## Introduction

What do I propose to show you? (Certainly not all in one post.)

My understanding is neither complete nor rigorous. But wavelets and scaling functions, and their coefficients g and h, respectively, have a lot of properties. I want to sort them out.

I’m not trying for rigor. (Heresy!) I’m laying things out on a table so I can begin to relate them to each other.

The properties which I want to show you seem to fall into 4 categories.

1. Where do the dilation equation and wavelets come from?
2. What can we deduce from the dilation equation?
3. What can we deduce from the requirement that the scaling function and its integer translates be orthogonal?
4. A few things that I really, really don’t understand yet.

There is a fair bit of repetition in here. In particular, it seemed worthwhile to repeat things within the examples. Read the rest of this entry »

## Happenings May 23

As with so many things, the post explaining where those miscellaneous facts about wavelets come from is getting longer and more complicated. I do, however, know how to fix that: break it into pieces.

Last weekend was “Seminar Day” at Caltech; that is our reunion weekend. Other schools may have parties — we have lectures.
Read the rest of this entry »

## introduction

The impetus for this post is figure 1.4 on page 6 of Burrus et al. (Since it’s been a while, that’s Burrus, C. Sidney; Gopinath, Ramesh A.; Guo, Haitao. Introduction to Wavelets and Wavelet Transforms, A Primer. Prentice Hall, 1998.ISBN 0 13 489600 9.)

They offered the figure as an illustration of four different scaling functions; in addition, these scaling functions were parameterized by two angles.

Now I know how to produce the drawings of those scaling functions — and I also know how to produce drawings of the corresponding mother wavelets, which they did not show on page 6. It also turns out that they have interchanged the legends for figures (a) and (b) — and when we can produce the drawings ourselves, that mistake becomes almost irrelevant.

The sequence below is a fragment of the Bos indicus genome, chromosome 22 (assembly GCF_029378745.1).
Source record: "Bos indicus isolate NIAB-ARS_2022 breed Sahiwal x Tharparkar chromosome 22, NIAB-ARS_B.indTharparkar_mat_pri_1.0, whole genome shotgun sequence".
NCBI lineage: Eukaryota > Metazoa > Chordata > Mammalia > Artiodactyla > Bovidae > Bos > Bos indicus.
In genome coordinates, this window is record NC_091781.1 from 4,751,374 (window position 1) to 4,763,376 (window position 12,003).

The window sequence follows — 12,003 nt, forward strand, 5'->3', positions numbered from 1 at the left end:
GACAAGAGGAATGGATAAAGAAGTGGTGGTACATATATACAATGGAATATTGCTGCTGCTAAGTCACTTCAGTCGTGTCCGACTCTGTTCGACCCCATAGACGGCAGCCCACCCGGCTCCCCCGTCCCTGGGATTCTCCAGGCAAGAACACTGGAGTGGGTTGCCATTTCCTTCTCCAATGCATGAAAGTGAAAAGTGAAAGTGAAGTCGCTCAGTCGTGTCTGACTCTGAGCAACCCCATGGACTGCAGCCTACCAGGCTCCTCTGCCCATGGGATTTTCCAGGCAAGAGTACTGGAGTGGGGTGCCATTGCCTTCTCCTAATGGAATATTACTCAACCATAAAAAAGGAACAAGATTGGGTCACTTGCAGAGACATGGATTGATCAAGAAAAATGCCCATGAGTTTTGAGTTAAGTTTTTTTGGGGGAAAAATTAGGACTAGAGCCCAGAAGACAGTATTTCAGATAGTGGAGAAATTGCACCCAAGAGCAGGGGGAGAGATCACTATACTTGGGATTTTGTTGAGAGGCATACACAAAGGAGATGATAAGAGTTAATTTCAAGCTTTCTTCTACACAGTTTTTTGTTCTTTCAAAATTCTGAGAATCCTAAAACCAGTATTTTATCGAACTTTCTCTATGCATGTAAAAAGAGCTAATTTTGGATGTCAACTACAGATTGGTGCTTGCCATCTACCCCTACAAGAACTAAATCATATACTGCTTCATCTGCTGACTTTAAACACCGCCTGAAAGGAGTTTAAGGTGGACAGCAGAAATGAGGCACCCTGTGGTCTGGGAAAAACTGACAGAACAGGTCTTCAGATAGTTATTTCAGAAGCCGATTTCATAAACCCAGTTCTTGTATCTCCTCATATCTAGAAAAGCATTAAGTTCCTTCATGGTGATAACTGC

This post also serves to reiterate the calculation sequence for plotting a scaling function and its corresponding mother wavelet. Read the rest of this entry »

## Mother wavelet from scaling function: D4 and Haar

We can compute the mother wavelet from the scaling function. Let me show you how to do this for Daubechies’s D4.

First, we need the scaling function.

the D4 scaling function again, quickly

This is review. There is a matrix M0 which has an eigenvector with eigenvalue 1, and that eigenvector gives me the values of the scaling function $\varphi$ at the integers. Once I have initial values, I can compute $\varphi$ by recursion (and because of the specific form of the recursion, only at points whose denominator is a power of 2).

I start by constructing the matrix M0 in principle… Read the rest of this entry »

## Happenings May 8

Well, last Saturday morning I woke up determined to do mathematics, and knowing exactly what I was going to do. It was a very productive day, but at the end of it I was completely worn out. I didn’t stop to write about what was happening, and I didn’t let the kid do any mathematics of his own.

Not for a while, anyway. He has moved on to finite fields. There are two interesting facts that served as a starting point.
Read the rest of this entry »

## introduction

edit jun 13: corrected one of the 4 equations at the end.

I have shown you one way to compute the D4 scaling function. I am not entirely comfortable with the method, but I don’t need to be: I can do better.

The method I’ve shown you begins with a terrible approximation — a constant function or signal — and improves it by repeatedly applying a fixed filter to it.

The primer by Burrus et al. also provides MATLAB® code for a quite different method. It turns out that we can find the exact values of the D4 scaling function at the integers. The dilation equation can then be used to find the exact values at the halves… then the exact values at the quarters… and so on. It’s called a dyadic expansion because it works for points whose denominator is a power of 2.

Their code, however, was challenging to figure out.

But I don’t need to figure it out. I can do better.

I can do so much better that it must be illegal, immoral, and fattening. Read the rest of this entry »

## the math

All too long ago, it seems, I showed you how to approximate the D4 scaling function. Let me fill in more of the details of the calculations.

I defined four functions and used three of them: two for upsampling – only one of which I used – , one for downsampling, and one for convolution. Let me do what I want other people to do for me: show me the code and show me what it does. Whether I can produce the same code in the same language, or corresponding code in another language, the output serves as a check.

First, let’s see what the code does.

playing with upsample & downsample Read the rest of this entry »